The Vinyl Issue: Essential turntables
Hit the decks.
Looking to take the plunge into the world of vinyl? Then you’ll need a turntable to play it on. Whether you’re on a tight budget or you’ve got money to burn, here’s our guide to buying wheels of steel.
Vinyl rules, okay? After 25 years in the wilderness, the true king of music formats has once again regained its crown. The resurgence of vinyl means that we all need record players once more, and thankfully there are plenty to choose from, all the way from plasticky beer-budget models to state-of-the-art behemoths.
Turntables are fundamentally quite simple things, consisting of a platter with a bearing in a plinth that is driven by a motor via a belt. Add a tonearm to hold the stylus or cartridge as it tracks the groove and you’re done. But because the process of reading the minute variations in the wall of a vinyl groove is a mechanical one, doing it well requires precision engineering, and that’s expensive. One reason CD took off is that few people were prepared to pay for a decent turntable. Another reason for vinyl’s fall from supremacy was the crackle and pop. Records get noisy when they get scratched and they’re played on cheap turntables. There are simple answers to both these problems, and they don’t need to be spelled out.
Turntables sound better than digital sources because there’s no processing of the signal involved; with CD players, iPods, you name it, number crunching gets between you and the music. With a record player, the signal remains in analogue form all the way from stylus to speakers. This is what gives it its characteristically warm sound. As you are probably aware, classic rock originated in the vinyl era, and the music recorded back then was made to sound right on this format. As a result, if you want to hear a 70s or 80s classic album at its very best, then you need an original pressing and a great record player.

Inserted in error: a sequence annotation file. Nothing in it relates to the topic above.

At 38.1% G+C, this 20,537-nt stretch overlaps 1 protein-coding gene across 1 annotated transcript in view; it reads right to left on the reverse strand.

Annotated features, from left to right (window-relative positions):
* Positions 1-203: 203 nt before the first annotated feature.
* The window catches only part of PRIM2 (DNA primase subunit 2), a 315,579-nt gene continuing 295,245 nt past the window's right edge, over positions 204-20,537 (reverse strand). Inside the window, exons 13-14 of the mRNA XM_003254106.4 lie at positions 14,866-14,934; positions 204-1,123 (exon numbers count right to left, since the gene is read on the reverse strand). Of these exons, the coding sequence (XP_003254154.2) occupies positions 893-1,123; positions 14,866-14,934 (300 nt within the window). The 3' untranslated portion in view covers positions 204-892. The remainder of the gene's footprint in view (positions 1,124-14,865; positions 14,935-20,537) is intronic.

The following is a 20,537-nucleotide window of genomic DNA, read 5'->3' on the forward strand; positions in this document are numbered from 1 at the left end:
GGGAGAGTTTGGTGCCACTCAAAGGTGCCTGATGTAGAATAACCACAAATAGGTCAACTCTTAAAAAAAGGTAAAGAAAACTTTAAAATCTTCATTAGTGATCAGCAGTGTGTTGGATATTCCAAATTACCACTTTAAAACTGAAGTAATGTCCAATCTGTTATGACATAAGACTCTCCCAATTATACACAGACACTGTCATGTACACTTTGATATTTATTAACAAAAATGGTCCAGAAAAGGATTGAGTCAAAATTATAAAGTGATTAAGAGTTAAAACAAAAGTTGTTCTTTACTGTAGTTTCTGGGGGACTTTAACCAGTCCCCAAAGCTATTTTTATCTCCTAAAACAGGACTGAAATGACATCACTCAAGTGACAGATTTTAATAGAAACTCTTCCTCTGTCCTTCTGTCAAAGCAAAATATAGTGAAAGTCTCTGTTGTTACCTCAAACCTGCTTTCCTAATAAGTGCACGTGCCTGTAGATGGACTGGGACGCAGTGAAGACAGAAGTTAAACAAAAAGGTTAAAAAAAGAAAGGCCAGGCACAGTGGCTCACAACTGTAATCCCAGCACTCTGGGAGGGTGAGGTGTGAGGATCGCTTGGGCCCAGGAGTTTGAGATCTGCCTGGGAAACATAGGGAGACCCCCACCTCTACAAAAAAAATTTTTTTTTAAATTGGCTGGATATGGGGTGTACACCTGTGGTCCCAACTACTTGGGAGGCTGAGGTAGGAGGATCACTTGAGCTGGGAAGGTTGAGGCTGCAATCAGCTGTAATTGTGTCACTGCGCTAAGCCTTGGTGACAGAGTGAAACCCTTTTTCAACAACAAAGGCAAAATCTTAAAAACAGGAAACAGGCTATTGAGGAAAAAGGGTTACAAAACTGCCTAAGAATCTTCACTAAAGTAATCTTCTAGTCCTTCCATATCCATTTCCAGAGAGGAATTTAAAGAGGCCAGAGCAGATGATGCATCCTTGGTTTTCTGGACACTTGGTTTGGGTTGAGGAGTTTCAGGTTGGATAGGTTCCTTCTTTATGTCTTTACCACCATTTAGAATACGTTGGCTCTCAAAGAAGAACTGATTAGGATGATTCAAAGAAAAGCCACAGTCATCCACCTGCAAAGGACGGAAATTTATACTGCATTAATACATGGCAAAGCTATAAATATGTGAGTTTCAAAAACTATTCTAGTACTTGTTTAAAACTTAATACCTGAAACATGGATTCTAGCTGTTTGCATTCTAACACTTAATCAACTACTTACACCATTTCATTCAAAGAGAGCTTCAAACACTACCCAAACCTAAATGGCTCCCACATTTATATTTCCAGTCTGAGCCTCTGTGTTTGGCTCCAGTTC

So where do you start in the quest
for great vinyl sound? The answer is: with a simple separates system that’s built with this goal in mind. You can of course connect a CD player, mobile phone or iPod to any of them, but they’ll sound limp compared to the black stuff.
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If you really want to transcend the physical world and escape your cares, it’s difficult to beat a really serious system. At this price level you can start to taste the high end, the sort of turntables that audiophiles lust after because they are so well made and sound so good.
For these turntables you could do a lot worse than a Leema Essentials phono stage (£495) and Leema’s superb Tucana II integrated amplifier (£3,595). Leema is a British company that was founded by former BBC engineers, so they know their electronics onions, and this beefy yet sensibly sized amp is one of the best at the price.
In this price bracket here are plenty of loudspeakers to choose from, but one that stands out is the Eclipse TD510Mk2 (£1,920). Used by Brian Eno, among other professionals, it has a single drive unit for maximum coherence. It won’t give you floor-shaking bass, but the sound picture it produces in the room is breathtaking in its realism.